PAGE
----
Route Regulation. The jitney success was in large part due to quick, short routes in densely populated areas. As part of their regulatory tornado, municipalities began to require minimum-length jitney routes. The Electric Railway Journal noted, "as one means of exterminating the jitney under the guise of regulating it, the routes required are sometimes so long as to be unprofitable."

Patron Density. Denying the jitney bus the opportunity to operate in major thoroughfares delighted the railway industry. Even more disturbing, some municipalities allowed jitneys to operate only on parallel side streets, solely to transport patrons needing "a system of transfers" to railway cars. For a brief period, the electric railway industry enjoyed what amounted to a mandated cross-subsidization from jitneys.

Safety Ordinances. The electric railway leadership, jealous of the jitney’s ability to move faster, confidently forecast an increase in the cost of doing business with the passage of "safety" ordinances. These included limiting the speed at which a jitney could travel, decreasing seating capacity, and mandating special gear, all of which had to be inspected on a regular basis. Similarly, the operator was often required to undergo a battery of exams for literacy, residency, and "moral character."

The American Electric Railway Association (AERA), again according to Eckert and Hilton, was shameless in its attempt to use government to drive jitney competition out of business.

From Eckert and Hilton’s, "The Jitneys": Additional harassment for remaining jitneys came during Word War I, when the railways argued that the War Industries Board should be "suppressing entirely all useless competition with existing electric railways." The AERA argued that "men engaged in nonessential automobile service of this nature should be forced to obtain some useful occupations or compelled to enter the service. . . ."

In other words, the AERA was saying this: "Obtain some useful occupation that does not threaten our livelihood, or risk being regulated out of business or into the battles of World War I." By the mid 1920s, the jitney industry was dead. Years of increased regulation had taken their toll.

Sadly, men and women of limited means were the greatest victims of legislation foisted upon jitney operators. The jitneys were more than an opportunity to supplement income, they represented freedom from standardized bus schedules, routes, and other behavior that is consistent with oligopolies (the market condition that exists when there are few sellers).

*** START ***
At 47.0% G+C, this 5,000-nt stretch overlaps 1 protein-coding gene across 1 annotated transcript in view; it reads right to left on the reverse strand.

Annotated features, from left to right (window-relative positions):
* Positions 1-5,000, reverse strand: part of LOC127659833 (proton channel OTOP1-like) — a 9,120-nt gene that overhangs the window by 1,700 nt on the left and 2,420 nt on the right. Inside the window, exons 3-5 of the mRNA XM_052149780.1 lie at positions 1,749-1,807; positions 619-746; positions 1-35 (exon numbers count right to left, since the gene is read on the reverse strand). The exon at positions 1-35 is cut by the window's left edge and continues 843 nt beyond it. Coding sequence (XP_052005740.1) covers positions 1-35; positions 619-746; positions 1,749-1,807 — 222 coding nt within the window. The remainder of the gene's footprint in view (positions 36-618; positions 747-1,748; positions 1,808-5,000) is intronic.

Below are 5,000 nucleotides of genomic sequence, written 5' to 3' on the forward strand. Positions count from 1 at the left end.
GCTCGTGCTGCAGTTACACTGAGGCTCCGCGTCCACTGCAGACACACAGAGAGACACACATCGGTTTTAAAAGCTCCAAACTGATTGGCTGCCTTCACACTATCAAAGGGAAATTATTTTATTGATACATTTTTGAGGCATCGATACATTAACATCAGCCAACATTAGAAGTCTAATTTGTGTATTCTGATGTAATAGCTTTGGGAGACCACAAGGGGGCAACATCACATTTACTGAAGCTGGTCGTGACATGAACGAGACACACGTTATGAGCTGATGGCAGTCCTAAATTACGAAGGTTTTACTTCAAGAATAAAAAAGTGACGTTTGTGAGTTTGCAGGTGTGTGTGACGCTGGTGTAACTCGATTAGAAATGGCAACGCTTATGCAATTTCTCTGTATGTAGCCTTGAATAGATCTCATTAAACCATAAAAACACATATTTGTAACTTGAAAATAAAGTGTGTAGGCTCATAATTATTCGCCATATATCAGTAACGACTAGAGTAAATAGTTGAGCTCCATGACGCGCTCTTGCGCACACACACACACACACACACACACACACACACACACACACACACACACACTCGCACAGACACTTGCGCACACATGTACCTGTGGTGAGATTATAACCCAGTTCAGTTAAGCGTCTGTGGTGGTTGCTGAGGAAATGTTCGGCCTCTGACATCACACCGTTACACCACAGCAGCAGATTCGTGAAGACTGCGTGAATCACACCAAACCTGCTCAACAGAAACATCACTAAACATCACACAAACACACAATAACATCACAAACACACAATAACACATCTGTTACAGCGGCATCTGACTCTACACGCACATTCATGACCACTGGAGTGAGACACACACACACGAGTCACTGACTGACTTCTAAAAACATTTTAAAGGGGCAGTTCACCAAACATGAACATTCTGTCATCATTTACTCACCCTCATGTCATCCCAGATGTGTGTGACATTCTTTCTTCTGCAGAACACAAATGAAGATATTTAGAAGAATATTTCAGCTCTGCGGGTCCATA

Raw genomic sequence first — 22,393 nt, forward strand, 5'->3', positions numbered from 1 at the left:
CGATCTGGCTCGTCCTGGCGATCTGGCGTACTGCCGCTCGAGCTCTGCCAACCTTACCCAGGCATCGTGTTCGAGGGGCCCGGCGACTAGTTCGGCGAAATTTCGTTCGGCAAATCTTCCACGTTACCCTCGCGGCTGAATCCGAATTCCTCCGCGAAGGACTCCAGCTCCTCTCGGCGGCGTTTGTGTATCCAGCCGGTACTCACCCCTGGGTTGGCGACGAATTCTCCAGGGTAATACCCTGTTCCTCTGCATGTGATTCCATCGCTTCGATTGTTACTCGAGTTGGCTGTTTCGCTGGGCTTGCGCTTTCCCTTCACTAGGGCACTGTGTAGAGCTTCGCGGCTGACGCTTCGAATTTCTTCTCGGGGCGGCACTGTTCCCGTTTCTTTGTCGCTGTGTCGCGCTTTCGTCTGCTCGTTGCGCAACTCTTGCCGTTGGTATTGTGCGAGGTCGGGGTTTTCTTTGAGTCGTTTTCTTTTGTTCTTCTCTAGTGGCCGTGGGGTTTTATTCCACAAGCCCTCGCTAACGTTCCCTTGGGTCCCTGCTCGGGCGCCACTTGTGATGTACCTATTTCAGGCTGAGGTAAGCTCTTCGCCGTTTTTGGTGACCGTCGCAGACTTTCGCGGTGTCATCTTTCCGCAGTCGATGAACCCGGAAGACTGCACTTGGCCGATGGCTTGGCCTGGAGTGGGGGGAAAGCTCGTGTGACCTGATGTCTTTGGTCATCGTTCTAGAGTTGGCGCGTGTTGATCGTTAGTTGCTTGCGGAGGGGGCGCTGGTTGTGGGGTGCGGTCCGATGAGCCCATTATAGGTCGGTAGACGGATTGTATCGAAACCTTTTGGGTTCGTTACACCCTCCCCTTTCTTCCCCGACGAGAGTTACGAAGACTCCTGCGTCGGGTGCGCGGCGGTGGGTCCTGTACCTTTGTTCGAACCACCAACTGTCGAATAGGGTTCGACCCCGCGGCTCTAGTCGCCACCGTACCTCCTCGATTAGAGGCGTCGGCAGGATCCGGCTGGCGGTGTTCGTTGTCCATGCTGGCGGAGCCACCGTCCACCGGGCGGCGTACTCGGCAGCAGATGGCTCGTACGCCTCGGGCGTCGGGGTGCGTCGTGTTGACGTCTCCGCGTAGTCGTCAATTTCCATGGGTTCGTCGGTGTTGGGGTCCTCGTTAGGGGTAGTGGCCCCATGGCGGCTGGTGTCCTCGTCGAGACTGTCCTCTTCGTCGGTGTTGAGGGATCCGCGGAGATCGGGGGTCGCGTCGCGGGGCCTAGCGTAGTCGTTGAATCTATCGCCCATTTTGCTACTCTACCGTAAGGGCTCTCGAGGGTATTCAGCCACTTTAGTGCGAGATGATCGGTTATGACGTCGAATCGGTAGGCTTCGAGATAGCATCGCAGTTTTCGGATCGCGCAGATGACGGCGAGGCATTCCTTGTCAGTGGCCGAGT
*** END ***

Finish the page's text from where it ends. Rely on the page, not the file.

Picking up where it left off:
French social commentator Alexis de Tocqueville once declared that, in its desire to help, government "covers the surface of society with a network of small complicated rules, minute and uniform, through which the most original minds and the most energetic characters cannot penetrate." Government may intend only good, but new bureaucratic agencies tend to create new positions of power. Such power often benefits those being regulated, rather than those for whom the regulation was intended to benefit–the consumer, for instance.

Well intentioned citizens and public officials often ask government to create and enforce regulations and marketplace standards for consumer convenience and protection. Today, many people are questioning whether government should engage in such activities as certifying a taxicab’s "public convenience and necessity," as is done in Detroit, or if such a decision could be left to the marketplace.

Privatization is one tool that can be used to decrease the demands on government while allowing consumers themselves to establish standards (regulations) for protection, convenience, and efficiency.

Privatization is one tool that can be used to decrease the demands on government while allowing consumers themselves to establish standards (regulations) for protection, convenience, and efficiency. This leaves for government the crucial roles of enforcing contracts, prosecuting fraud, and protecting the rights and liberties of citizens. Privatization is important because it makes us ask, "Why?" Why is government in this business? Why does this prohibition exist? Is government the best institution to perform this task? In the words of economist Mark Skousen, "[E]verytime we pass another law or regulation, every time we raise taxes, every time we go to war, we are admitting the failure of individuals to govern themselves."